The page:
Blackboard, the ubiquitous online course-management tool, is a valuable resource for faculty, staff, and administrators alike. However, its learning outcomes are only as good as the quality of material that faculty members use to build all of their courses on the back end—a typically lengthy process. So when Regent University (Va.) officials decided to add an undergraduate business major and approached the school’s Center for Teaching & Learning in April 2008 to develop and deploy 40 online courses over the next year, CTL staff knew they had to find a different way of doing things.
As instructional designer Michael Pregitzer puts it, “When you’re given a year to do it, you have to reconsider the process.” Complicating matters: The first 12 courses had to be ready in time for the fall 2008 semester, which started in just four months.
In order to streamline things, CTL designated Pregitzer to serve as textbook coordinator, faculty contact, project manager, and Blackboard course developer, with faculty members providing course content and assessments. By dividing the workload into areas of expertise—with CTL handling course design and the faculty focusing on curriculum and grading—Regent officials hoped to increase efficiency and quality.
Pregitzer designed a Blackboard template including dialogues, quizzes, projects, and study materials; faculty members sent him an Excel spreadsheet with their content, which he dropped into the template. “Our template has areas for certain things—what you have to study, objectives, an overview, dialogues, and assignments—so that every week looks the same except for content,” he says. “It streamlines the process a lot if there’s a space for everything. And it helps the students a lot if they don’t have to hunt for their assignments. They know from course to course where they have to go for everything.”
According to Pregitzer, while the aim—the necessity, really—was to simplify the process to complete the task in time, the simplification had the added benefit of clarifying the learning experience for students and faculty. Ordinarily with Blackboard, he notes, “Professors can have their style and do what they want and put stuff where they want. That can be confusing for students going from one course to the other and can be a distraction to professors to have to come up with a design for each course.”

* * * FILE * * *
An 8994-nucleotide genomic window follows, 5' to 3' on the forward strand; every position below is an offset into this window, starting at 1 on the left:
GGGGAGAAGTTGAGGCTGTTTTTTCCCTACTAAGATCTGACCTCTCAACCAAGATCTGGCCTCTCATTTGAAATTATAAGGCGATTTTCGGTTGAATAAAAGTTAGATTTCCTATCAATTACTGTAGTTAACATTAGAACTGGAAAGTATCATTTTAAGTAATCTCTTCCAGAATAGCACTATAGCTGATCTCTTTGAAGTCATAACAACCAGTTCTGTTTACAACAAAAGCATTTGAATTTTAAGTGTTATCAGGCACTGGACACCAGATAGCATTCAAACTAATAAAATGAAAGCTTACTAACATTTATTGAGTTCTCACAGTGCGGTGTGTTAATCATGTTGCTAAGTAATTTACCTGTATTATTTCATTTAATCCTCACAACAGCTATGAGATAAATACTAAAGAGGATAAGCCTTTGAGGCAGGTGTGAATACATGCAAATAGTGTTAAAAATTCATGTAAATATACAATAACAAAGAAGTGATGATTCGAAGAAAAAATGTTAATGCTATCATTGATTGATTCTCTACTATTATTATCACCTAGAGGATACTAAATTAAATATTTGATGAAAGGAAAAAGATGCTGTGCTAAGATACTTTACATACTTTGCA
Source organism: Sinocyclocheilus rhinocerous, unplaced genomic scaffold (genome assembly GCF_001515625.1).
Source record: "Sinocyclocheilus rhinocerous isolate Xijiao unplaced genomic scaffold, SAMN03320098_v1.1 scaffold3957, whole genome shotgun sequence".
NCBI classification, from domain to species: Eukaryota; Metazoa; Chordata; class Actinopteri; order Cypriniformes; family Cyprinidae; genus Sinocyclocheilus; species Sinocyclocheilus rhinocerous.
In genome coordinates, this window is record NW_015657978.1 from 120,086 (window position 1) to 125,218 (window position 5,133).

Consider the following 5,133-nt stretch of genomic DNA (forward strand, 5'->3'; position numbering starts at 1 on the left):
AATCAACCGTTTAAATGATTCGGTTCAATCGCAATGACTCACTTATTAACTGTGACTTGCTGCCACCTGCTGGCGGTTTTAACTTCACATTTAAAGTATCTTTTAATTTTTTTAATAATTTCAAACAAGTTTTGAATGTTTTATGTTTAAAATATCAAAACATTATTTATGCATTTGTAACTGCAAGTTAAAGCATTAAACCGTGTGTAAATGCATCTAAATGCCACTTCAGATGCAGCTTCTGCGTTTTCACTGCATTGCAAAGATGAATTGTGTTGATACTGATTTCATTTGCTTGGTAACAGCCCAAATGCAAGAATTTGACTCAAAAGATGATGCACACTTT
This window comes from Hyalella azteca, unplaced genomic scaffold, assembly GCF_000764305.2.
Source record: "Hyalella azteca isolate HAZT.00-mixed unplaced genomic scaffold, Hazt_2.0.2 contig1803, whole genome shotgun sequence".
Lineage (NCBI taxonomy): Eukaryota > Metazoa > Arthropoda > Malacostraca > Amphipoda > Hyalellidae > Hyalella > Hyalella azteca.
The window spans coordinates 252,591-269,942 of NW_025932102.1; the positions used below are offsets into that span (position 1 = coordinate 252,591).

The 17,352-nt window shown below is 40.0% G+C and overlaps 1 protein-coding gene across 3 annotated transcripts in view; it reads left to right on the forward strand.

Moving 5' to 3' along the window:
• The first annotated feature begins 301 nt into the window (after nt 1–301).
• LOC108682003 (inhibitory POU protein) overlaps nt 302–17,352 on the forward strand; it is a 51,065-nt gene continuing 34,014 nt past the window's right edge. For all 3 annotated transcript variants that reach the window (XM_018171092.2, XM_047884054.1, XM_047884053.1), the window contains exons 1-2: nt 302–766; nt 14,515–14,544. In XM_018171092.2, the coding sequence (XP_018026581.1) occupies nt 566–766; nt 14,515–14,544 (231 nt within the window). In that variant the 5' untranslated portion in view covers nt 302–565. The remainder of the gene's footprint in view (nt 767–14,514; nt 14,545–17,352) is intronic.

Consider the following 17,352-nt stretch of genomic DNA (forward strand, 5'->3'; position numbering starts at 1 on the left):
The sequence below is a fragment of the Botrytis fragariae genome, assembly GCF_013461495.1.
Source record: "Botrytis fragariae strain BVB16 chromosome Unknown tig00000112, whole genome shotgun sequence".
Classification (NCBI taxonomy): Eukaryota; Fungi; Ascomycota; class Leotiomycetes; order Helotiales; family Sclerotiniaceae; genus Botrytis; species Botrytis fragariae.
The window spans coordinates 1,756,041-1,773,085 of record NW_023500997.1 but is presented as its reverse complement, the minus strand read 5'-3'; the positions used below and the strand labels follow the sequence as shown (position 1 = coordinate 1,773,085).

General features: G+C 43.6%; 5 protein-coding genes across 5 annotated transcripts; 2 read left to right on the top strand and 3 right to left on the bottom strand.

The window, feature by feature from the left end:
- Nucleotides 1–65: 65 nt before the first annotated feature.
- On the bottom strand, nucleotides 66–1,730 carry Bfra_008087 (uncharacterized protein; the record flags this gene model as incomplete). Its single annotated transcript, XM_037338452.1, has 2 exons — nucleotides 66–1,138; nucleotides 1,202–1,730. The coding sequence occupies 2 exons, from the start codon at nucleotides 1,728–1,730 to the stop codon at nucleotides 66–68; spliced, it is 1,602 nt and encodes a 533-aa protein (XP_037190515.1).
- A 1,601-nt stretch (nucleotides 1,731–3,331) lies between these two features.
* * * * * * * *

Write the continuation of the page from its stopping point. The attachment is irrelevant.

The project was a success. Course development time was slashed from between four and 12 weeks to about two weeks; over the first week, faculty created content and assessments, and over the second, Pregitzer built the course in Blackboard using his template. All deadlines were met—including the first requirement, the development of the initial 12 courses in four months. While originally the coursework was online only, this fall the program will also be available as 16-week on-campus courses with a Blackboard component.
The technology certainly helped matters, but Pregitzer cites proactive relationship building between the center and faculty members as fostering a collaborative atmosphere that contributed to the successful outcome. Additionally, remaining patient and keeping a close eye on the ultimate goal were critical.
“It’s easy to get distracted in these types of projects and maybe get too focused on the wording of something and ‘Does this image look right?’,” he says. The lessons, he adds: “Staying focused on what we were trying to do—make a course that’s easy for students to understand and navigate and to find things, and that’s real easy for faculty to put their content and assessments in.” Also key is “to not get distracted by some of those other things that weren’t important for those two goals,” he says. “Relations are pretty important for these things.”
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